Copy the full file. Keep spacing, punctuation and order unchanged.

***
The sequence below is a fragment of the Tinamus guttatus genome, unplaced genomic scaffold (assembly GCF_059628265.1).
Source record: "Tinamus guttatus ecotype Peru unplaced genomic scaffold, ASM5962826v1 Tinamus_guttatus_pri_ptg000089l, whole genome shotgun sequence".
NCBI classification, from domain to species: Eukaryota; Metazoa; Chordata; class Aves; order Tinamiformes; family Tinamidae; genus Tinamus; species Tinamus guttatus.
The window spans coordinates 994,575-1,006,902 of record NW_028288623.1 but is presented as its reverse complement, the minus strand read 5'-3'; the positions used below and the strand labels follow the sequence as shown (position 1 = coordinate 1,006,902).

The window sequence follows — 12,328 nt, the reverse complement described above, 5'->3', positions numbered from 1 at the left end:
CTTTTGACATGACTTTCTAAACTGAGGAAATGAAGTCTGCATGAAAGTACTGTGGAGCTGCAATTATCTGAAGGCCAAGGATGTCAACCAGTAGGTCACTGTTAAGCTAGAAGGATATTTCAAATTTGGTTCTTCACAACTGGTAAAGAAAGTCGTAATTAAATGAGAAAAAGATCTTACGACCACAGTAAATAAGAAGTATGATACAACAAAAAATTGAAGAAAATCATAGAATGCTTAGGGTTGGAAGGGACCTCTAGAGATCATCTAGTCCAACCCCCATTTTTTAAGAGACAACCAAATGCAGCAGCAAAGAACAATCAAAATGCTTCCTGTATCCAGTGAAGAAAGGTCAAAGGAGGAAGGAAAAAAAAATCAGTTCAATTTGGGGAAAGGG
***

The sequence below is a fragment of the Tinamus guttatus genome, unplaced genomic scaffold (assembly GCF_059628265.1).
Source record: "Tinamus guttatus ecotype Peru unplaced genomic scaffold, ASM5962826v1 Tinamus_guttatus_pri_ptg000089l, whole genome shotgun sequence".
NCBI classification, from domain to species: Eukaryota; Metazoa; Chordata; class Aves; order Tinamiformes; family Tinamidae; genus Tinamus; species Tinamus guttatus.
The window spans coordinates 994,575-1,006,902 of record NW_028288623.1 but is presented as its reverse complement, the minus strand read 5'-3'; the positions used below and the strand labels follow the sequence as shown (position 1 = coordinate 1,006,902).

The window sequence follows — 12,328 nt, the reverse complement described above, 5'->3', positions numbered from 1 at the left end:
CTTTTGACATGACTTTCTAAACTGAGGAAATGAAGTCTGCATGAAAGTACTGTGGAGCTGCAATTATCTGAAGGCCAAGGATGTCAACCAGTAGGTCACTGTTAAGCTAGAAGGATATTTCAAATTTGGTTCTTCACAACTGGTAAAGAAAGTCGTAATTAAATGAGAAAAAGATCTTACGACCACAGTAAATAAGAAGTATGATACAACAAAAAATTGAAGAAAATCATAGAATGCTTAGGGTTGGAAGGGACCTCTAGAGATCATCTAGTCCAACCCCCATTTTTTAAGAGACAACCAAATGCAGCAGCAAAGAACAATCAAAATGCTTCCTGTATCCAGTGAAGAAAGGTCAAAGGAGGAAGGAAAAAAAAATCAGTTCAATTTGGGGAAAGGG